The low density lipoprotein receptor-related protein mediates fibronectin catabolism and inhibits fibronectin accumulation on cell surfaces.

TitleThe low density lipoprotein receptor-related protein mediates fibronectin catabolism and inhibits fibronectin accumulation on cell surfaces.
Publication TypeJournal Article
Year of Publication2002
AuthorsSalicioni AM, Mizelle KS, Loukinova E, Mikhailenko I, Strickland DK, Gonias SL
JournalThe Journal of biological chemistry
Volume277
Issue18
Pagination16160-6
Date Published2002 May 3
ISSN0021-9258
KeywordsAnimals, Cell Line, Cell Membrane, CHO Cells, Cricetinae, Embryo, Mammalian, Fibroblasts, Fibronectins, Humans, Kinetics, Low Density Lipoprotein Receptor-Related Protein-1, Methionine, Mice, Recombinant Proteins, Sulfur Radioisotopes, Transfection
AbstractLow density lipoprotein receptor-related protein (LRP) is a member of the low density lipoprotein receptor family, which functions as an endocytic receptor for diverse ligands. In this study, we demonstrate that murine embryonic fibroblasts (MEF-2 cells) and 13-5-1 Chinese hamster ovary cells, which are LRP-deficient, accumulate greatly increased levels of cell-surface fibronectin (Fn), compared with LRP-expressing MEF-1 and CHO-K1 cells. Increased Fn was also detected in conditioned medium from LRP-deficient MEF-2 cells; however, biosynthesis of Fn by MEF-1 and MEF-2 cells was not significantly different. When LRP-deficient cells were dissociated from monolayer culture, increased levels of Fn remained with the cells, as determined by cell-surface protein biotinylation, suggesting an intimate relationship with cell surface-binding sites. The LRP antagonist, receptor-associated protein (RAP), promoted Fn accumulation in association with MEF-1 cells, whereas expression of full-length LRP in MEF-2 cells substantially decreased Fn accumulation, confirming the role of LRP in this process. Purified LRP bound directly to immobilized Fn, and this interaction was inhibited by RAP. Furthermore, MEF-1 cells degraded (125)I-Fn at an increased rate, compared with MEF-2 cells. (125)I-Fn degradation by MEF-1 cells was inhibited by RAP. These results demonstrate that LRP functions as a catabolic receptor for Fn. The function of LRP in Fn degradation and the ability of LRP to regulate levels of other plasma membrane proteins represent possible mechanisms whereby LRP prevents Fn accumulation on cell surfaces.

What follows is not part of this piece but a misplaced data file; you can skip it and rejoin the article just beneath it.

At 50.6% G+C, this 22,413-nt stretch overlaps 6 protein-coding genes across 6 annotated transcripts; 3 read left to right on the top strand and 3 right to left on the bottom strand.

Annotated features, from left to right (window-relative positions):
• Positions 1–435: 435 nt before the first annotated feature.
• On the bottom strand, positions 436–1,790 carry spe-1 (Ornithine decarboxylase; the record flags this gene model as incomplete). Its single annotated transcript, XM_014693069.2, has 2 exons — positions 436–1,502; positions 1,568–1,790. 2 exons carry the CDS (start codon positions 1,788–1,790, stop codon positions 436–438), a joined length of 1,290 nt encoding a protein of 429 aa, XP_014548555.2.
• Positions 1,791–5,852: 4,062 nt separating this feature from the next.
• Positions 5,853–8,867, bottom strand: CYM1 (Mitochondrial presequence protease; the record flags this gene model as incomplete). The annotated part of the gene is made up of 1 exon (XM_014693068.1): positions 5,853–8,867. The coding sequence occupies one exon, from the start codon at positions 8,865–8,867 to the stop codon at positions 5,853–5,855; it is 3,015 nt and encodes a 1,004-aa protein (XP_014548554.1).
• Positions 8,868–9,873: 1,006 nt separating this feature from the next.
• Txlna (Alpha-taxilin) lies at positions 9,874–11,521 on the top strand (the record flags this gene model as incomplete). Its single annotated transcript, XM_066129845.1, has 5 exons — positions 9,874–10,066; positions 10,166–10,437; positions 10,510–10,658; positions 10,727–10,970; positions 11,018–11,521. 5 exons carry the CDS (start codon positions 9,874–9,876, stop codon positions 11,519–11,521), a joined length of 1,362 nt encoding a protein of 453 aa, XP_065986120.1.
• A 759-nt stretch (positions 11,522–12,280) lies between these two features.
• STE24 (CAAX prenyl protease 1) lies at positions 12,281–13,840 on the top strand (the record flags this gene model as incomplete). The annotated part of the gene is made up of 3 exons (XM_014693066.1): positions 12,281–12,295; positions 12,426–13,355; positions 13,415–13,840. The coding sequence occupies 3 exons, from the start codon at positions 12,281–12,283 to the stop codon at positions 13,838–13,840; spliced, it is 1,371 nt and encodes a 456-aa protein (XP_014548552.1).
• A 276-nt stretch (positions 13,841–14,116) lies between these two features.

DOI10.1074/jbc.M201401200
Alternate JournalJ. Biol. Chem.
PubMed ID11867643